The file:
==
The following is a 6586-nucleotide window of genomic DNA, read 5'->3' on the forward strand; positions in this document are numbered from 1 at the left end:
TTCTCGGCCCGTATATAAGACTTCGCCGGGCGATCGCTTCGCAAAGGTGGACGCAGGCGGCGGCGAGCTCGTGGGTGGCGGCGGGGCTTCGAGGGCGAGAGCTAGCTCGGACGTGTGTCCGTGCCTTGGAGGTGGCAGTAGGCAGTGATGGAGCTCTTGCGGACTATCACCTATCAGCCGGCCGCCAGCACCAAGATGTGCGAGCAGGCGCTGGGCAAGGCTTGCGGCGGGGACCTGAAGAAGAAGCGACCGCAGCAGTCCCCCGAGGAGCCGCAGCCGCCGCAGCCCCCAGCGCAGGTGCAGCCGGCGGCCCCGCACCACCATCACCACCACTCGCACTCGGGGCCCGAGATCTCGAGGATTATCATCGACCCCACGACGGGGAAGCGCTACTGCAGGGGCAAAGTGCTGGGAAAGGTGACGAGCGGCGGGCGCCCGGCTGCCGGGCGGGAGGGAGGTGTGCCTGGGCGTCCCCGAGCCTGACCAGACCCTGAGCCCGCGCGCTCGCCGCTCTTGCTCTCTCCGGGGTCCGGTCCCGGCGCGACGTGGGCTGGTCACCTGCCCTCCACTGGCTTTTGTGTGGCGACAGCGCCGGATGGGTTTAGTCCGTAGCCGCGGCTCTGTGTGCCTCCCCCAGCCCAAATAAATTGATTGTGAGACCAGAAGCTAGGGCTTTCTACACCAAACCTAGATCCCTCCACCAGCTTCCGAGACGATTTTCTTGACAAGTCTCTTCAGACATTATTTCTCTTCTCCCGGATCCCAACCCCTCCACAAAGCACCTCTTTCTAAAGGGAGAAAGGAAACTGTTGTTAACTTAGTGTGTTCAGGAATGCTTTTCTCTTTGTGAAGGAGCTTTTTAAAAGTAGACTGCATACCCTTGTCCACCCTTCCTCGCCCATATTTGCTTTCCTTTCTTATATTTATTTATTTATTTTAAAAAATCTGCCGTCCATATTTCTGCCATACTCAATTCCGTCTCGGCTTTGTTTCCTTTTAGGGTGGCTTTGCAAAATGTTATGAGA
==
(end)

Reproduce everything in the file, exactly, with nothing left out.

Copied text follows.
The following is a 6586-nucleotide window of genomic DNA, read 5'->3' on the forward strand; positions in this document are numbered from 1 at the left end:
TTCTCGGCCCGTATATAAGACTTCGCCGGGCGATCGCTTCGCAAAGGTGGACGCAGGCGGCGGCGAGCTCGTGGGTGGCGGCGGGGCTTCGAGGGCGAGAGCTAGCTCGGACGTGTGTCCGTGCCTTGGAGGTGGCAGTAGGCAGTGATGGAGCTCTTGCGGACTATCACCTATCAGCCGGCCGCCAGCACCAAGATGTGCGAGCAGGCGCTGGGCAAGGCTTGCGGCGGGGACCTGAAGAAGAAGCGACCGCAGCAGTCCCCCGAGGAGCCGCAGCCGCCGCAGCCCCCAGCGCAGGTGCAGCCGGCGGCCCCGCACCACCATCACCACCACTCGCACTCGGGGCCCGAGATCTCGAGGATTATCATCGACCCCACGACGGGGAAGCGCTACTGCAGGGGCAAAGTGCTGGGAAAGGTGACGAGCGGCGGGCGCCCGGCTGCCGGGCGGGAGGGAGGTGTGCCTGGGCGTCCCCGAGCCTGACCAGACCCTGAGCCCGCGCGCTCGCCGCTCTTGCTCTCTCCGGGGTCCGGTCCCGGCGCGACGTGGGCTGGTCACCTGCCCTCCACTGGCTTTTGTGTGGCGACAGCGCCGGATGGGTTTAGTCCGTAGCCGCGGCTCTGTGTGCCTCCCCCAGCCCAAATAAATTGATTGTGAGACCAGAAGCTAGGGCTTTCTACACCAAACCTAGATCCCTCCACCAGCTTCCGAGACGATTTTCTTGACAAGTCTCTTCAGACATTATTTCTCTTCTCCCGGATCCCAACCCCTCCACAAAGCACCTCTTTCTAAAGGGAGAAAGGAAACTGTTGTTAACTTAGTGTGTTCAGGAATGCTTTTCTCTTTGTGAAGGAGCTTTTTAAAAGTAGACTGCATACCCTTGTCCACCCTTCCTCGCCCATATTTGCTTTCCTTTCTTATATTTATTTATTTATTTTAAAAAATCTGCCGTCCATATTTCTGCCATACTCAATTCCGTCTCGGCTTTGTTTCCTTTTAGGGTGGCTTTGCAAAATGTTATGAGA